Presidential elections tend to mean improvements in ratings for “Saturday Night Live.” The 2016 contest was no exception. But now that it’s over and a new president is in office, what will it mean for the show’s numbers?

If recent history is a guide, probably not a whole lot. President Trump may not be a fan of the show, but pre- and post-election ratings for “SNL” in the past five presidential years don’t often show a dramatic change following election day.

The one exception was in 2008-09. In the runup to the election, Tina Fey’s impression of Republican vice presidential nominee Sarah Palin became a cultural phenomenon, fueling big ratings for “SNL.” The remainder of the season fell off by about 25 percent.

In other election years, however, there hasn’t been a huge change in “SNL’s” ratings (either up or down) before or after the election. Take a look:

                           18-49 rating                       Viewers (millions)
Season Pre-election Post-election Change Pre-election Post-election Change
2000-01 4.3 (4 episodes) 4.7 (16 episodes) 9% 7.87 9.15 16%
2004-05 3.7 (4 episodes) 3.5 (16 epiodes) -5% 7.71 7.40 -4%
2008-09 4.7 (7 episodes) 3.5 (15 episodes) -25% 11.36 8.15 -28%
2012-13 3.3 (5 episodes) 3.4 (15 episodes) 3% 8.26 8.33 1%
2016-17* 2.3 (5 episodes) 2.2 (6 episodes) -4% 7.87 7.01 -11%

*201t6-17 ratings are live + same-day; other seasons are Live + 7.

Fueled at least in part by the election, “Saturday Night Live” has enjoyed improved ratings in 2016-17 vs. last season. The show’s 18-49 rating through 11 episodes is up 10 percent vs. the same time last season (2.2 vs. 2.0), and viewership is up 14 percent (7.4 million vs. 6.47 million).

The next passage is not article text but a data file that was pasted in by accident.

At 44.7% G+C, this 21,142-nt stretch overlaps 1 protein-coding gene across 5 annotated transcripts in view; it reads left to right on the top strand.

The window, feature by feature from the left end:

Add in a week of DVR and on demand viewing and the ratings bump vs. 2015-16 increases to 28 percent (2.8 to 3.6) in the 18-49 demographic and 27 percent (8.49 million to 10.81 million) in viewers.

The ratings growth hasn’t been concentrated in the pre-election episodes either. As you can see in the chart above, “SNL” is pretty consistent pre- and post-election this season, and both splits are above the comparable weeks last year. In 2015-16 the first five episodes of the season (including one hosted by then-candidate Trump) averaged a 1.9 in adults 18-49 vs. 2.3 this season. Episodes 6-11 last season averaged a 2.1 (and included the show’s season high) vs. 2.2 this year.

Election year or not, ratings for “SNL” tend to wax and wane depending largely a given week’s host or musical guest and, to an extent, the events of the week leading up to the show.

This season, for instance, the post-election episode hosted by Dave Chappelle is the high mark with a 3.2 rating in adults 18-49 (live + same-day) and 8.69 million viewers. The season low thus far is a 1.7 and 6.24 million viewers for the Jan. 14 episode hosted by Felicity Jones. Preliminary numbers for Jan. 21, with Aziz Ansari as host, were the best since the Chappelle episode, so it’s likely to bump the average up a little.

Those ebbs and flows will likely repeat for the remainder of the season. Alec Baldwin, who’s set to host Feb. 11 and has been doing the show’s Trump impression, will probably bring a ratings bump. An A-list musical guest later in the season could do the same. Indie artists and lesser-known hosts tend to bring smaller Nielsen numbers. Regardless of the political climate, that pattern isn’t likely to change.

Posted by:Rick Porter

Rick Porter has been covering TV since the days when networks sent screeners on VHS, one of which was a teaser for the first season of "American Idol." He's left-handed, makes a very solid grilled cheese and has been editor of TV by the Numbers since October 2015. He lives in Austin.

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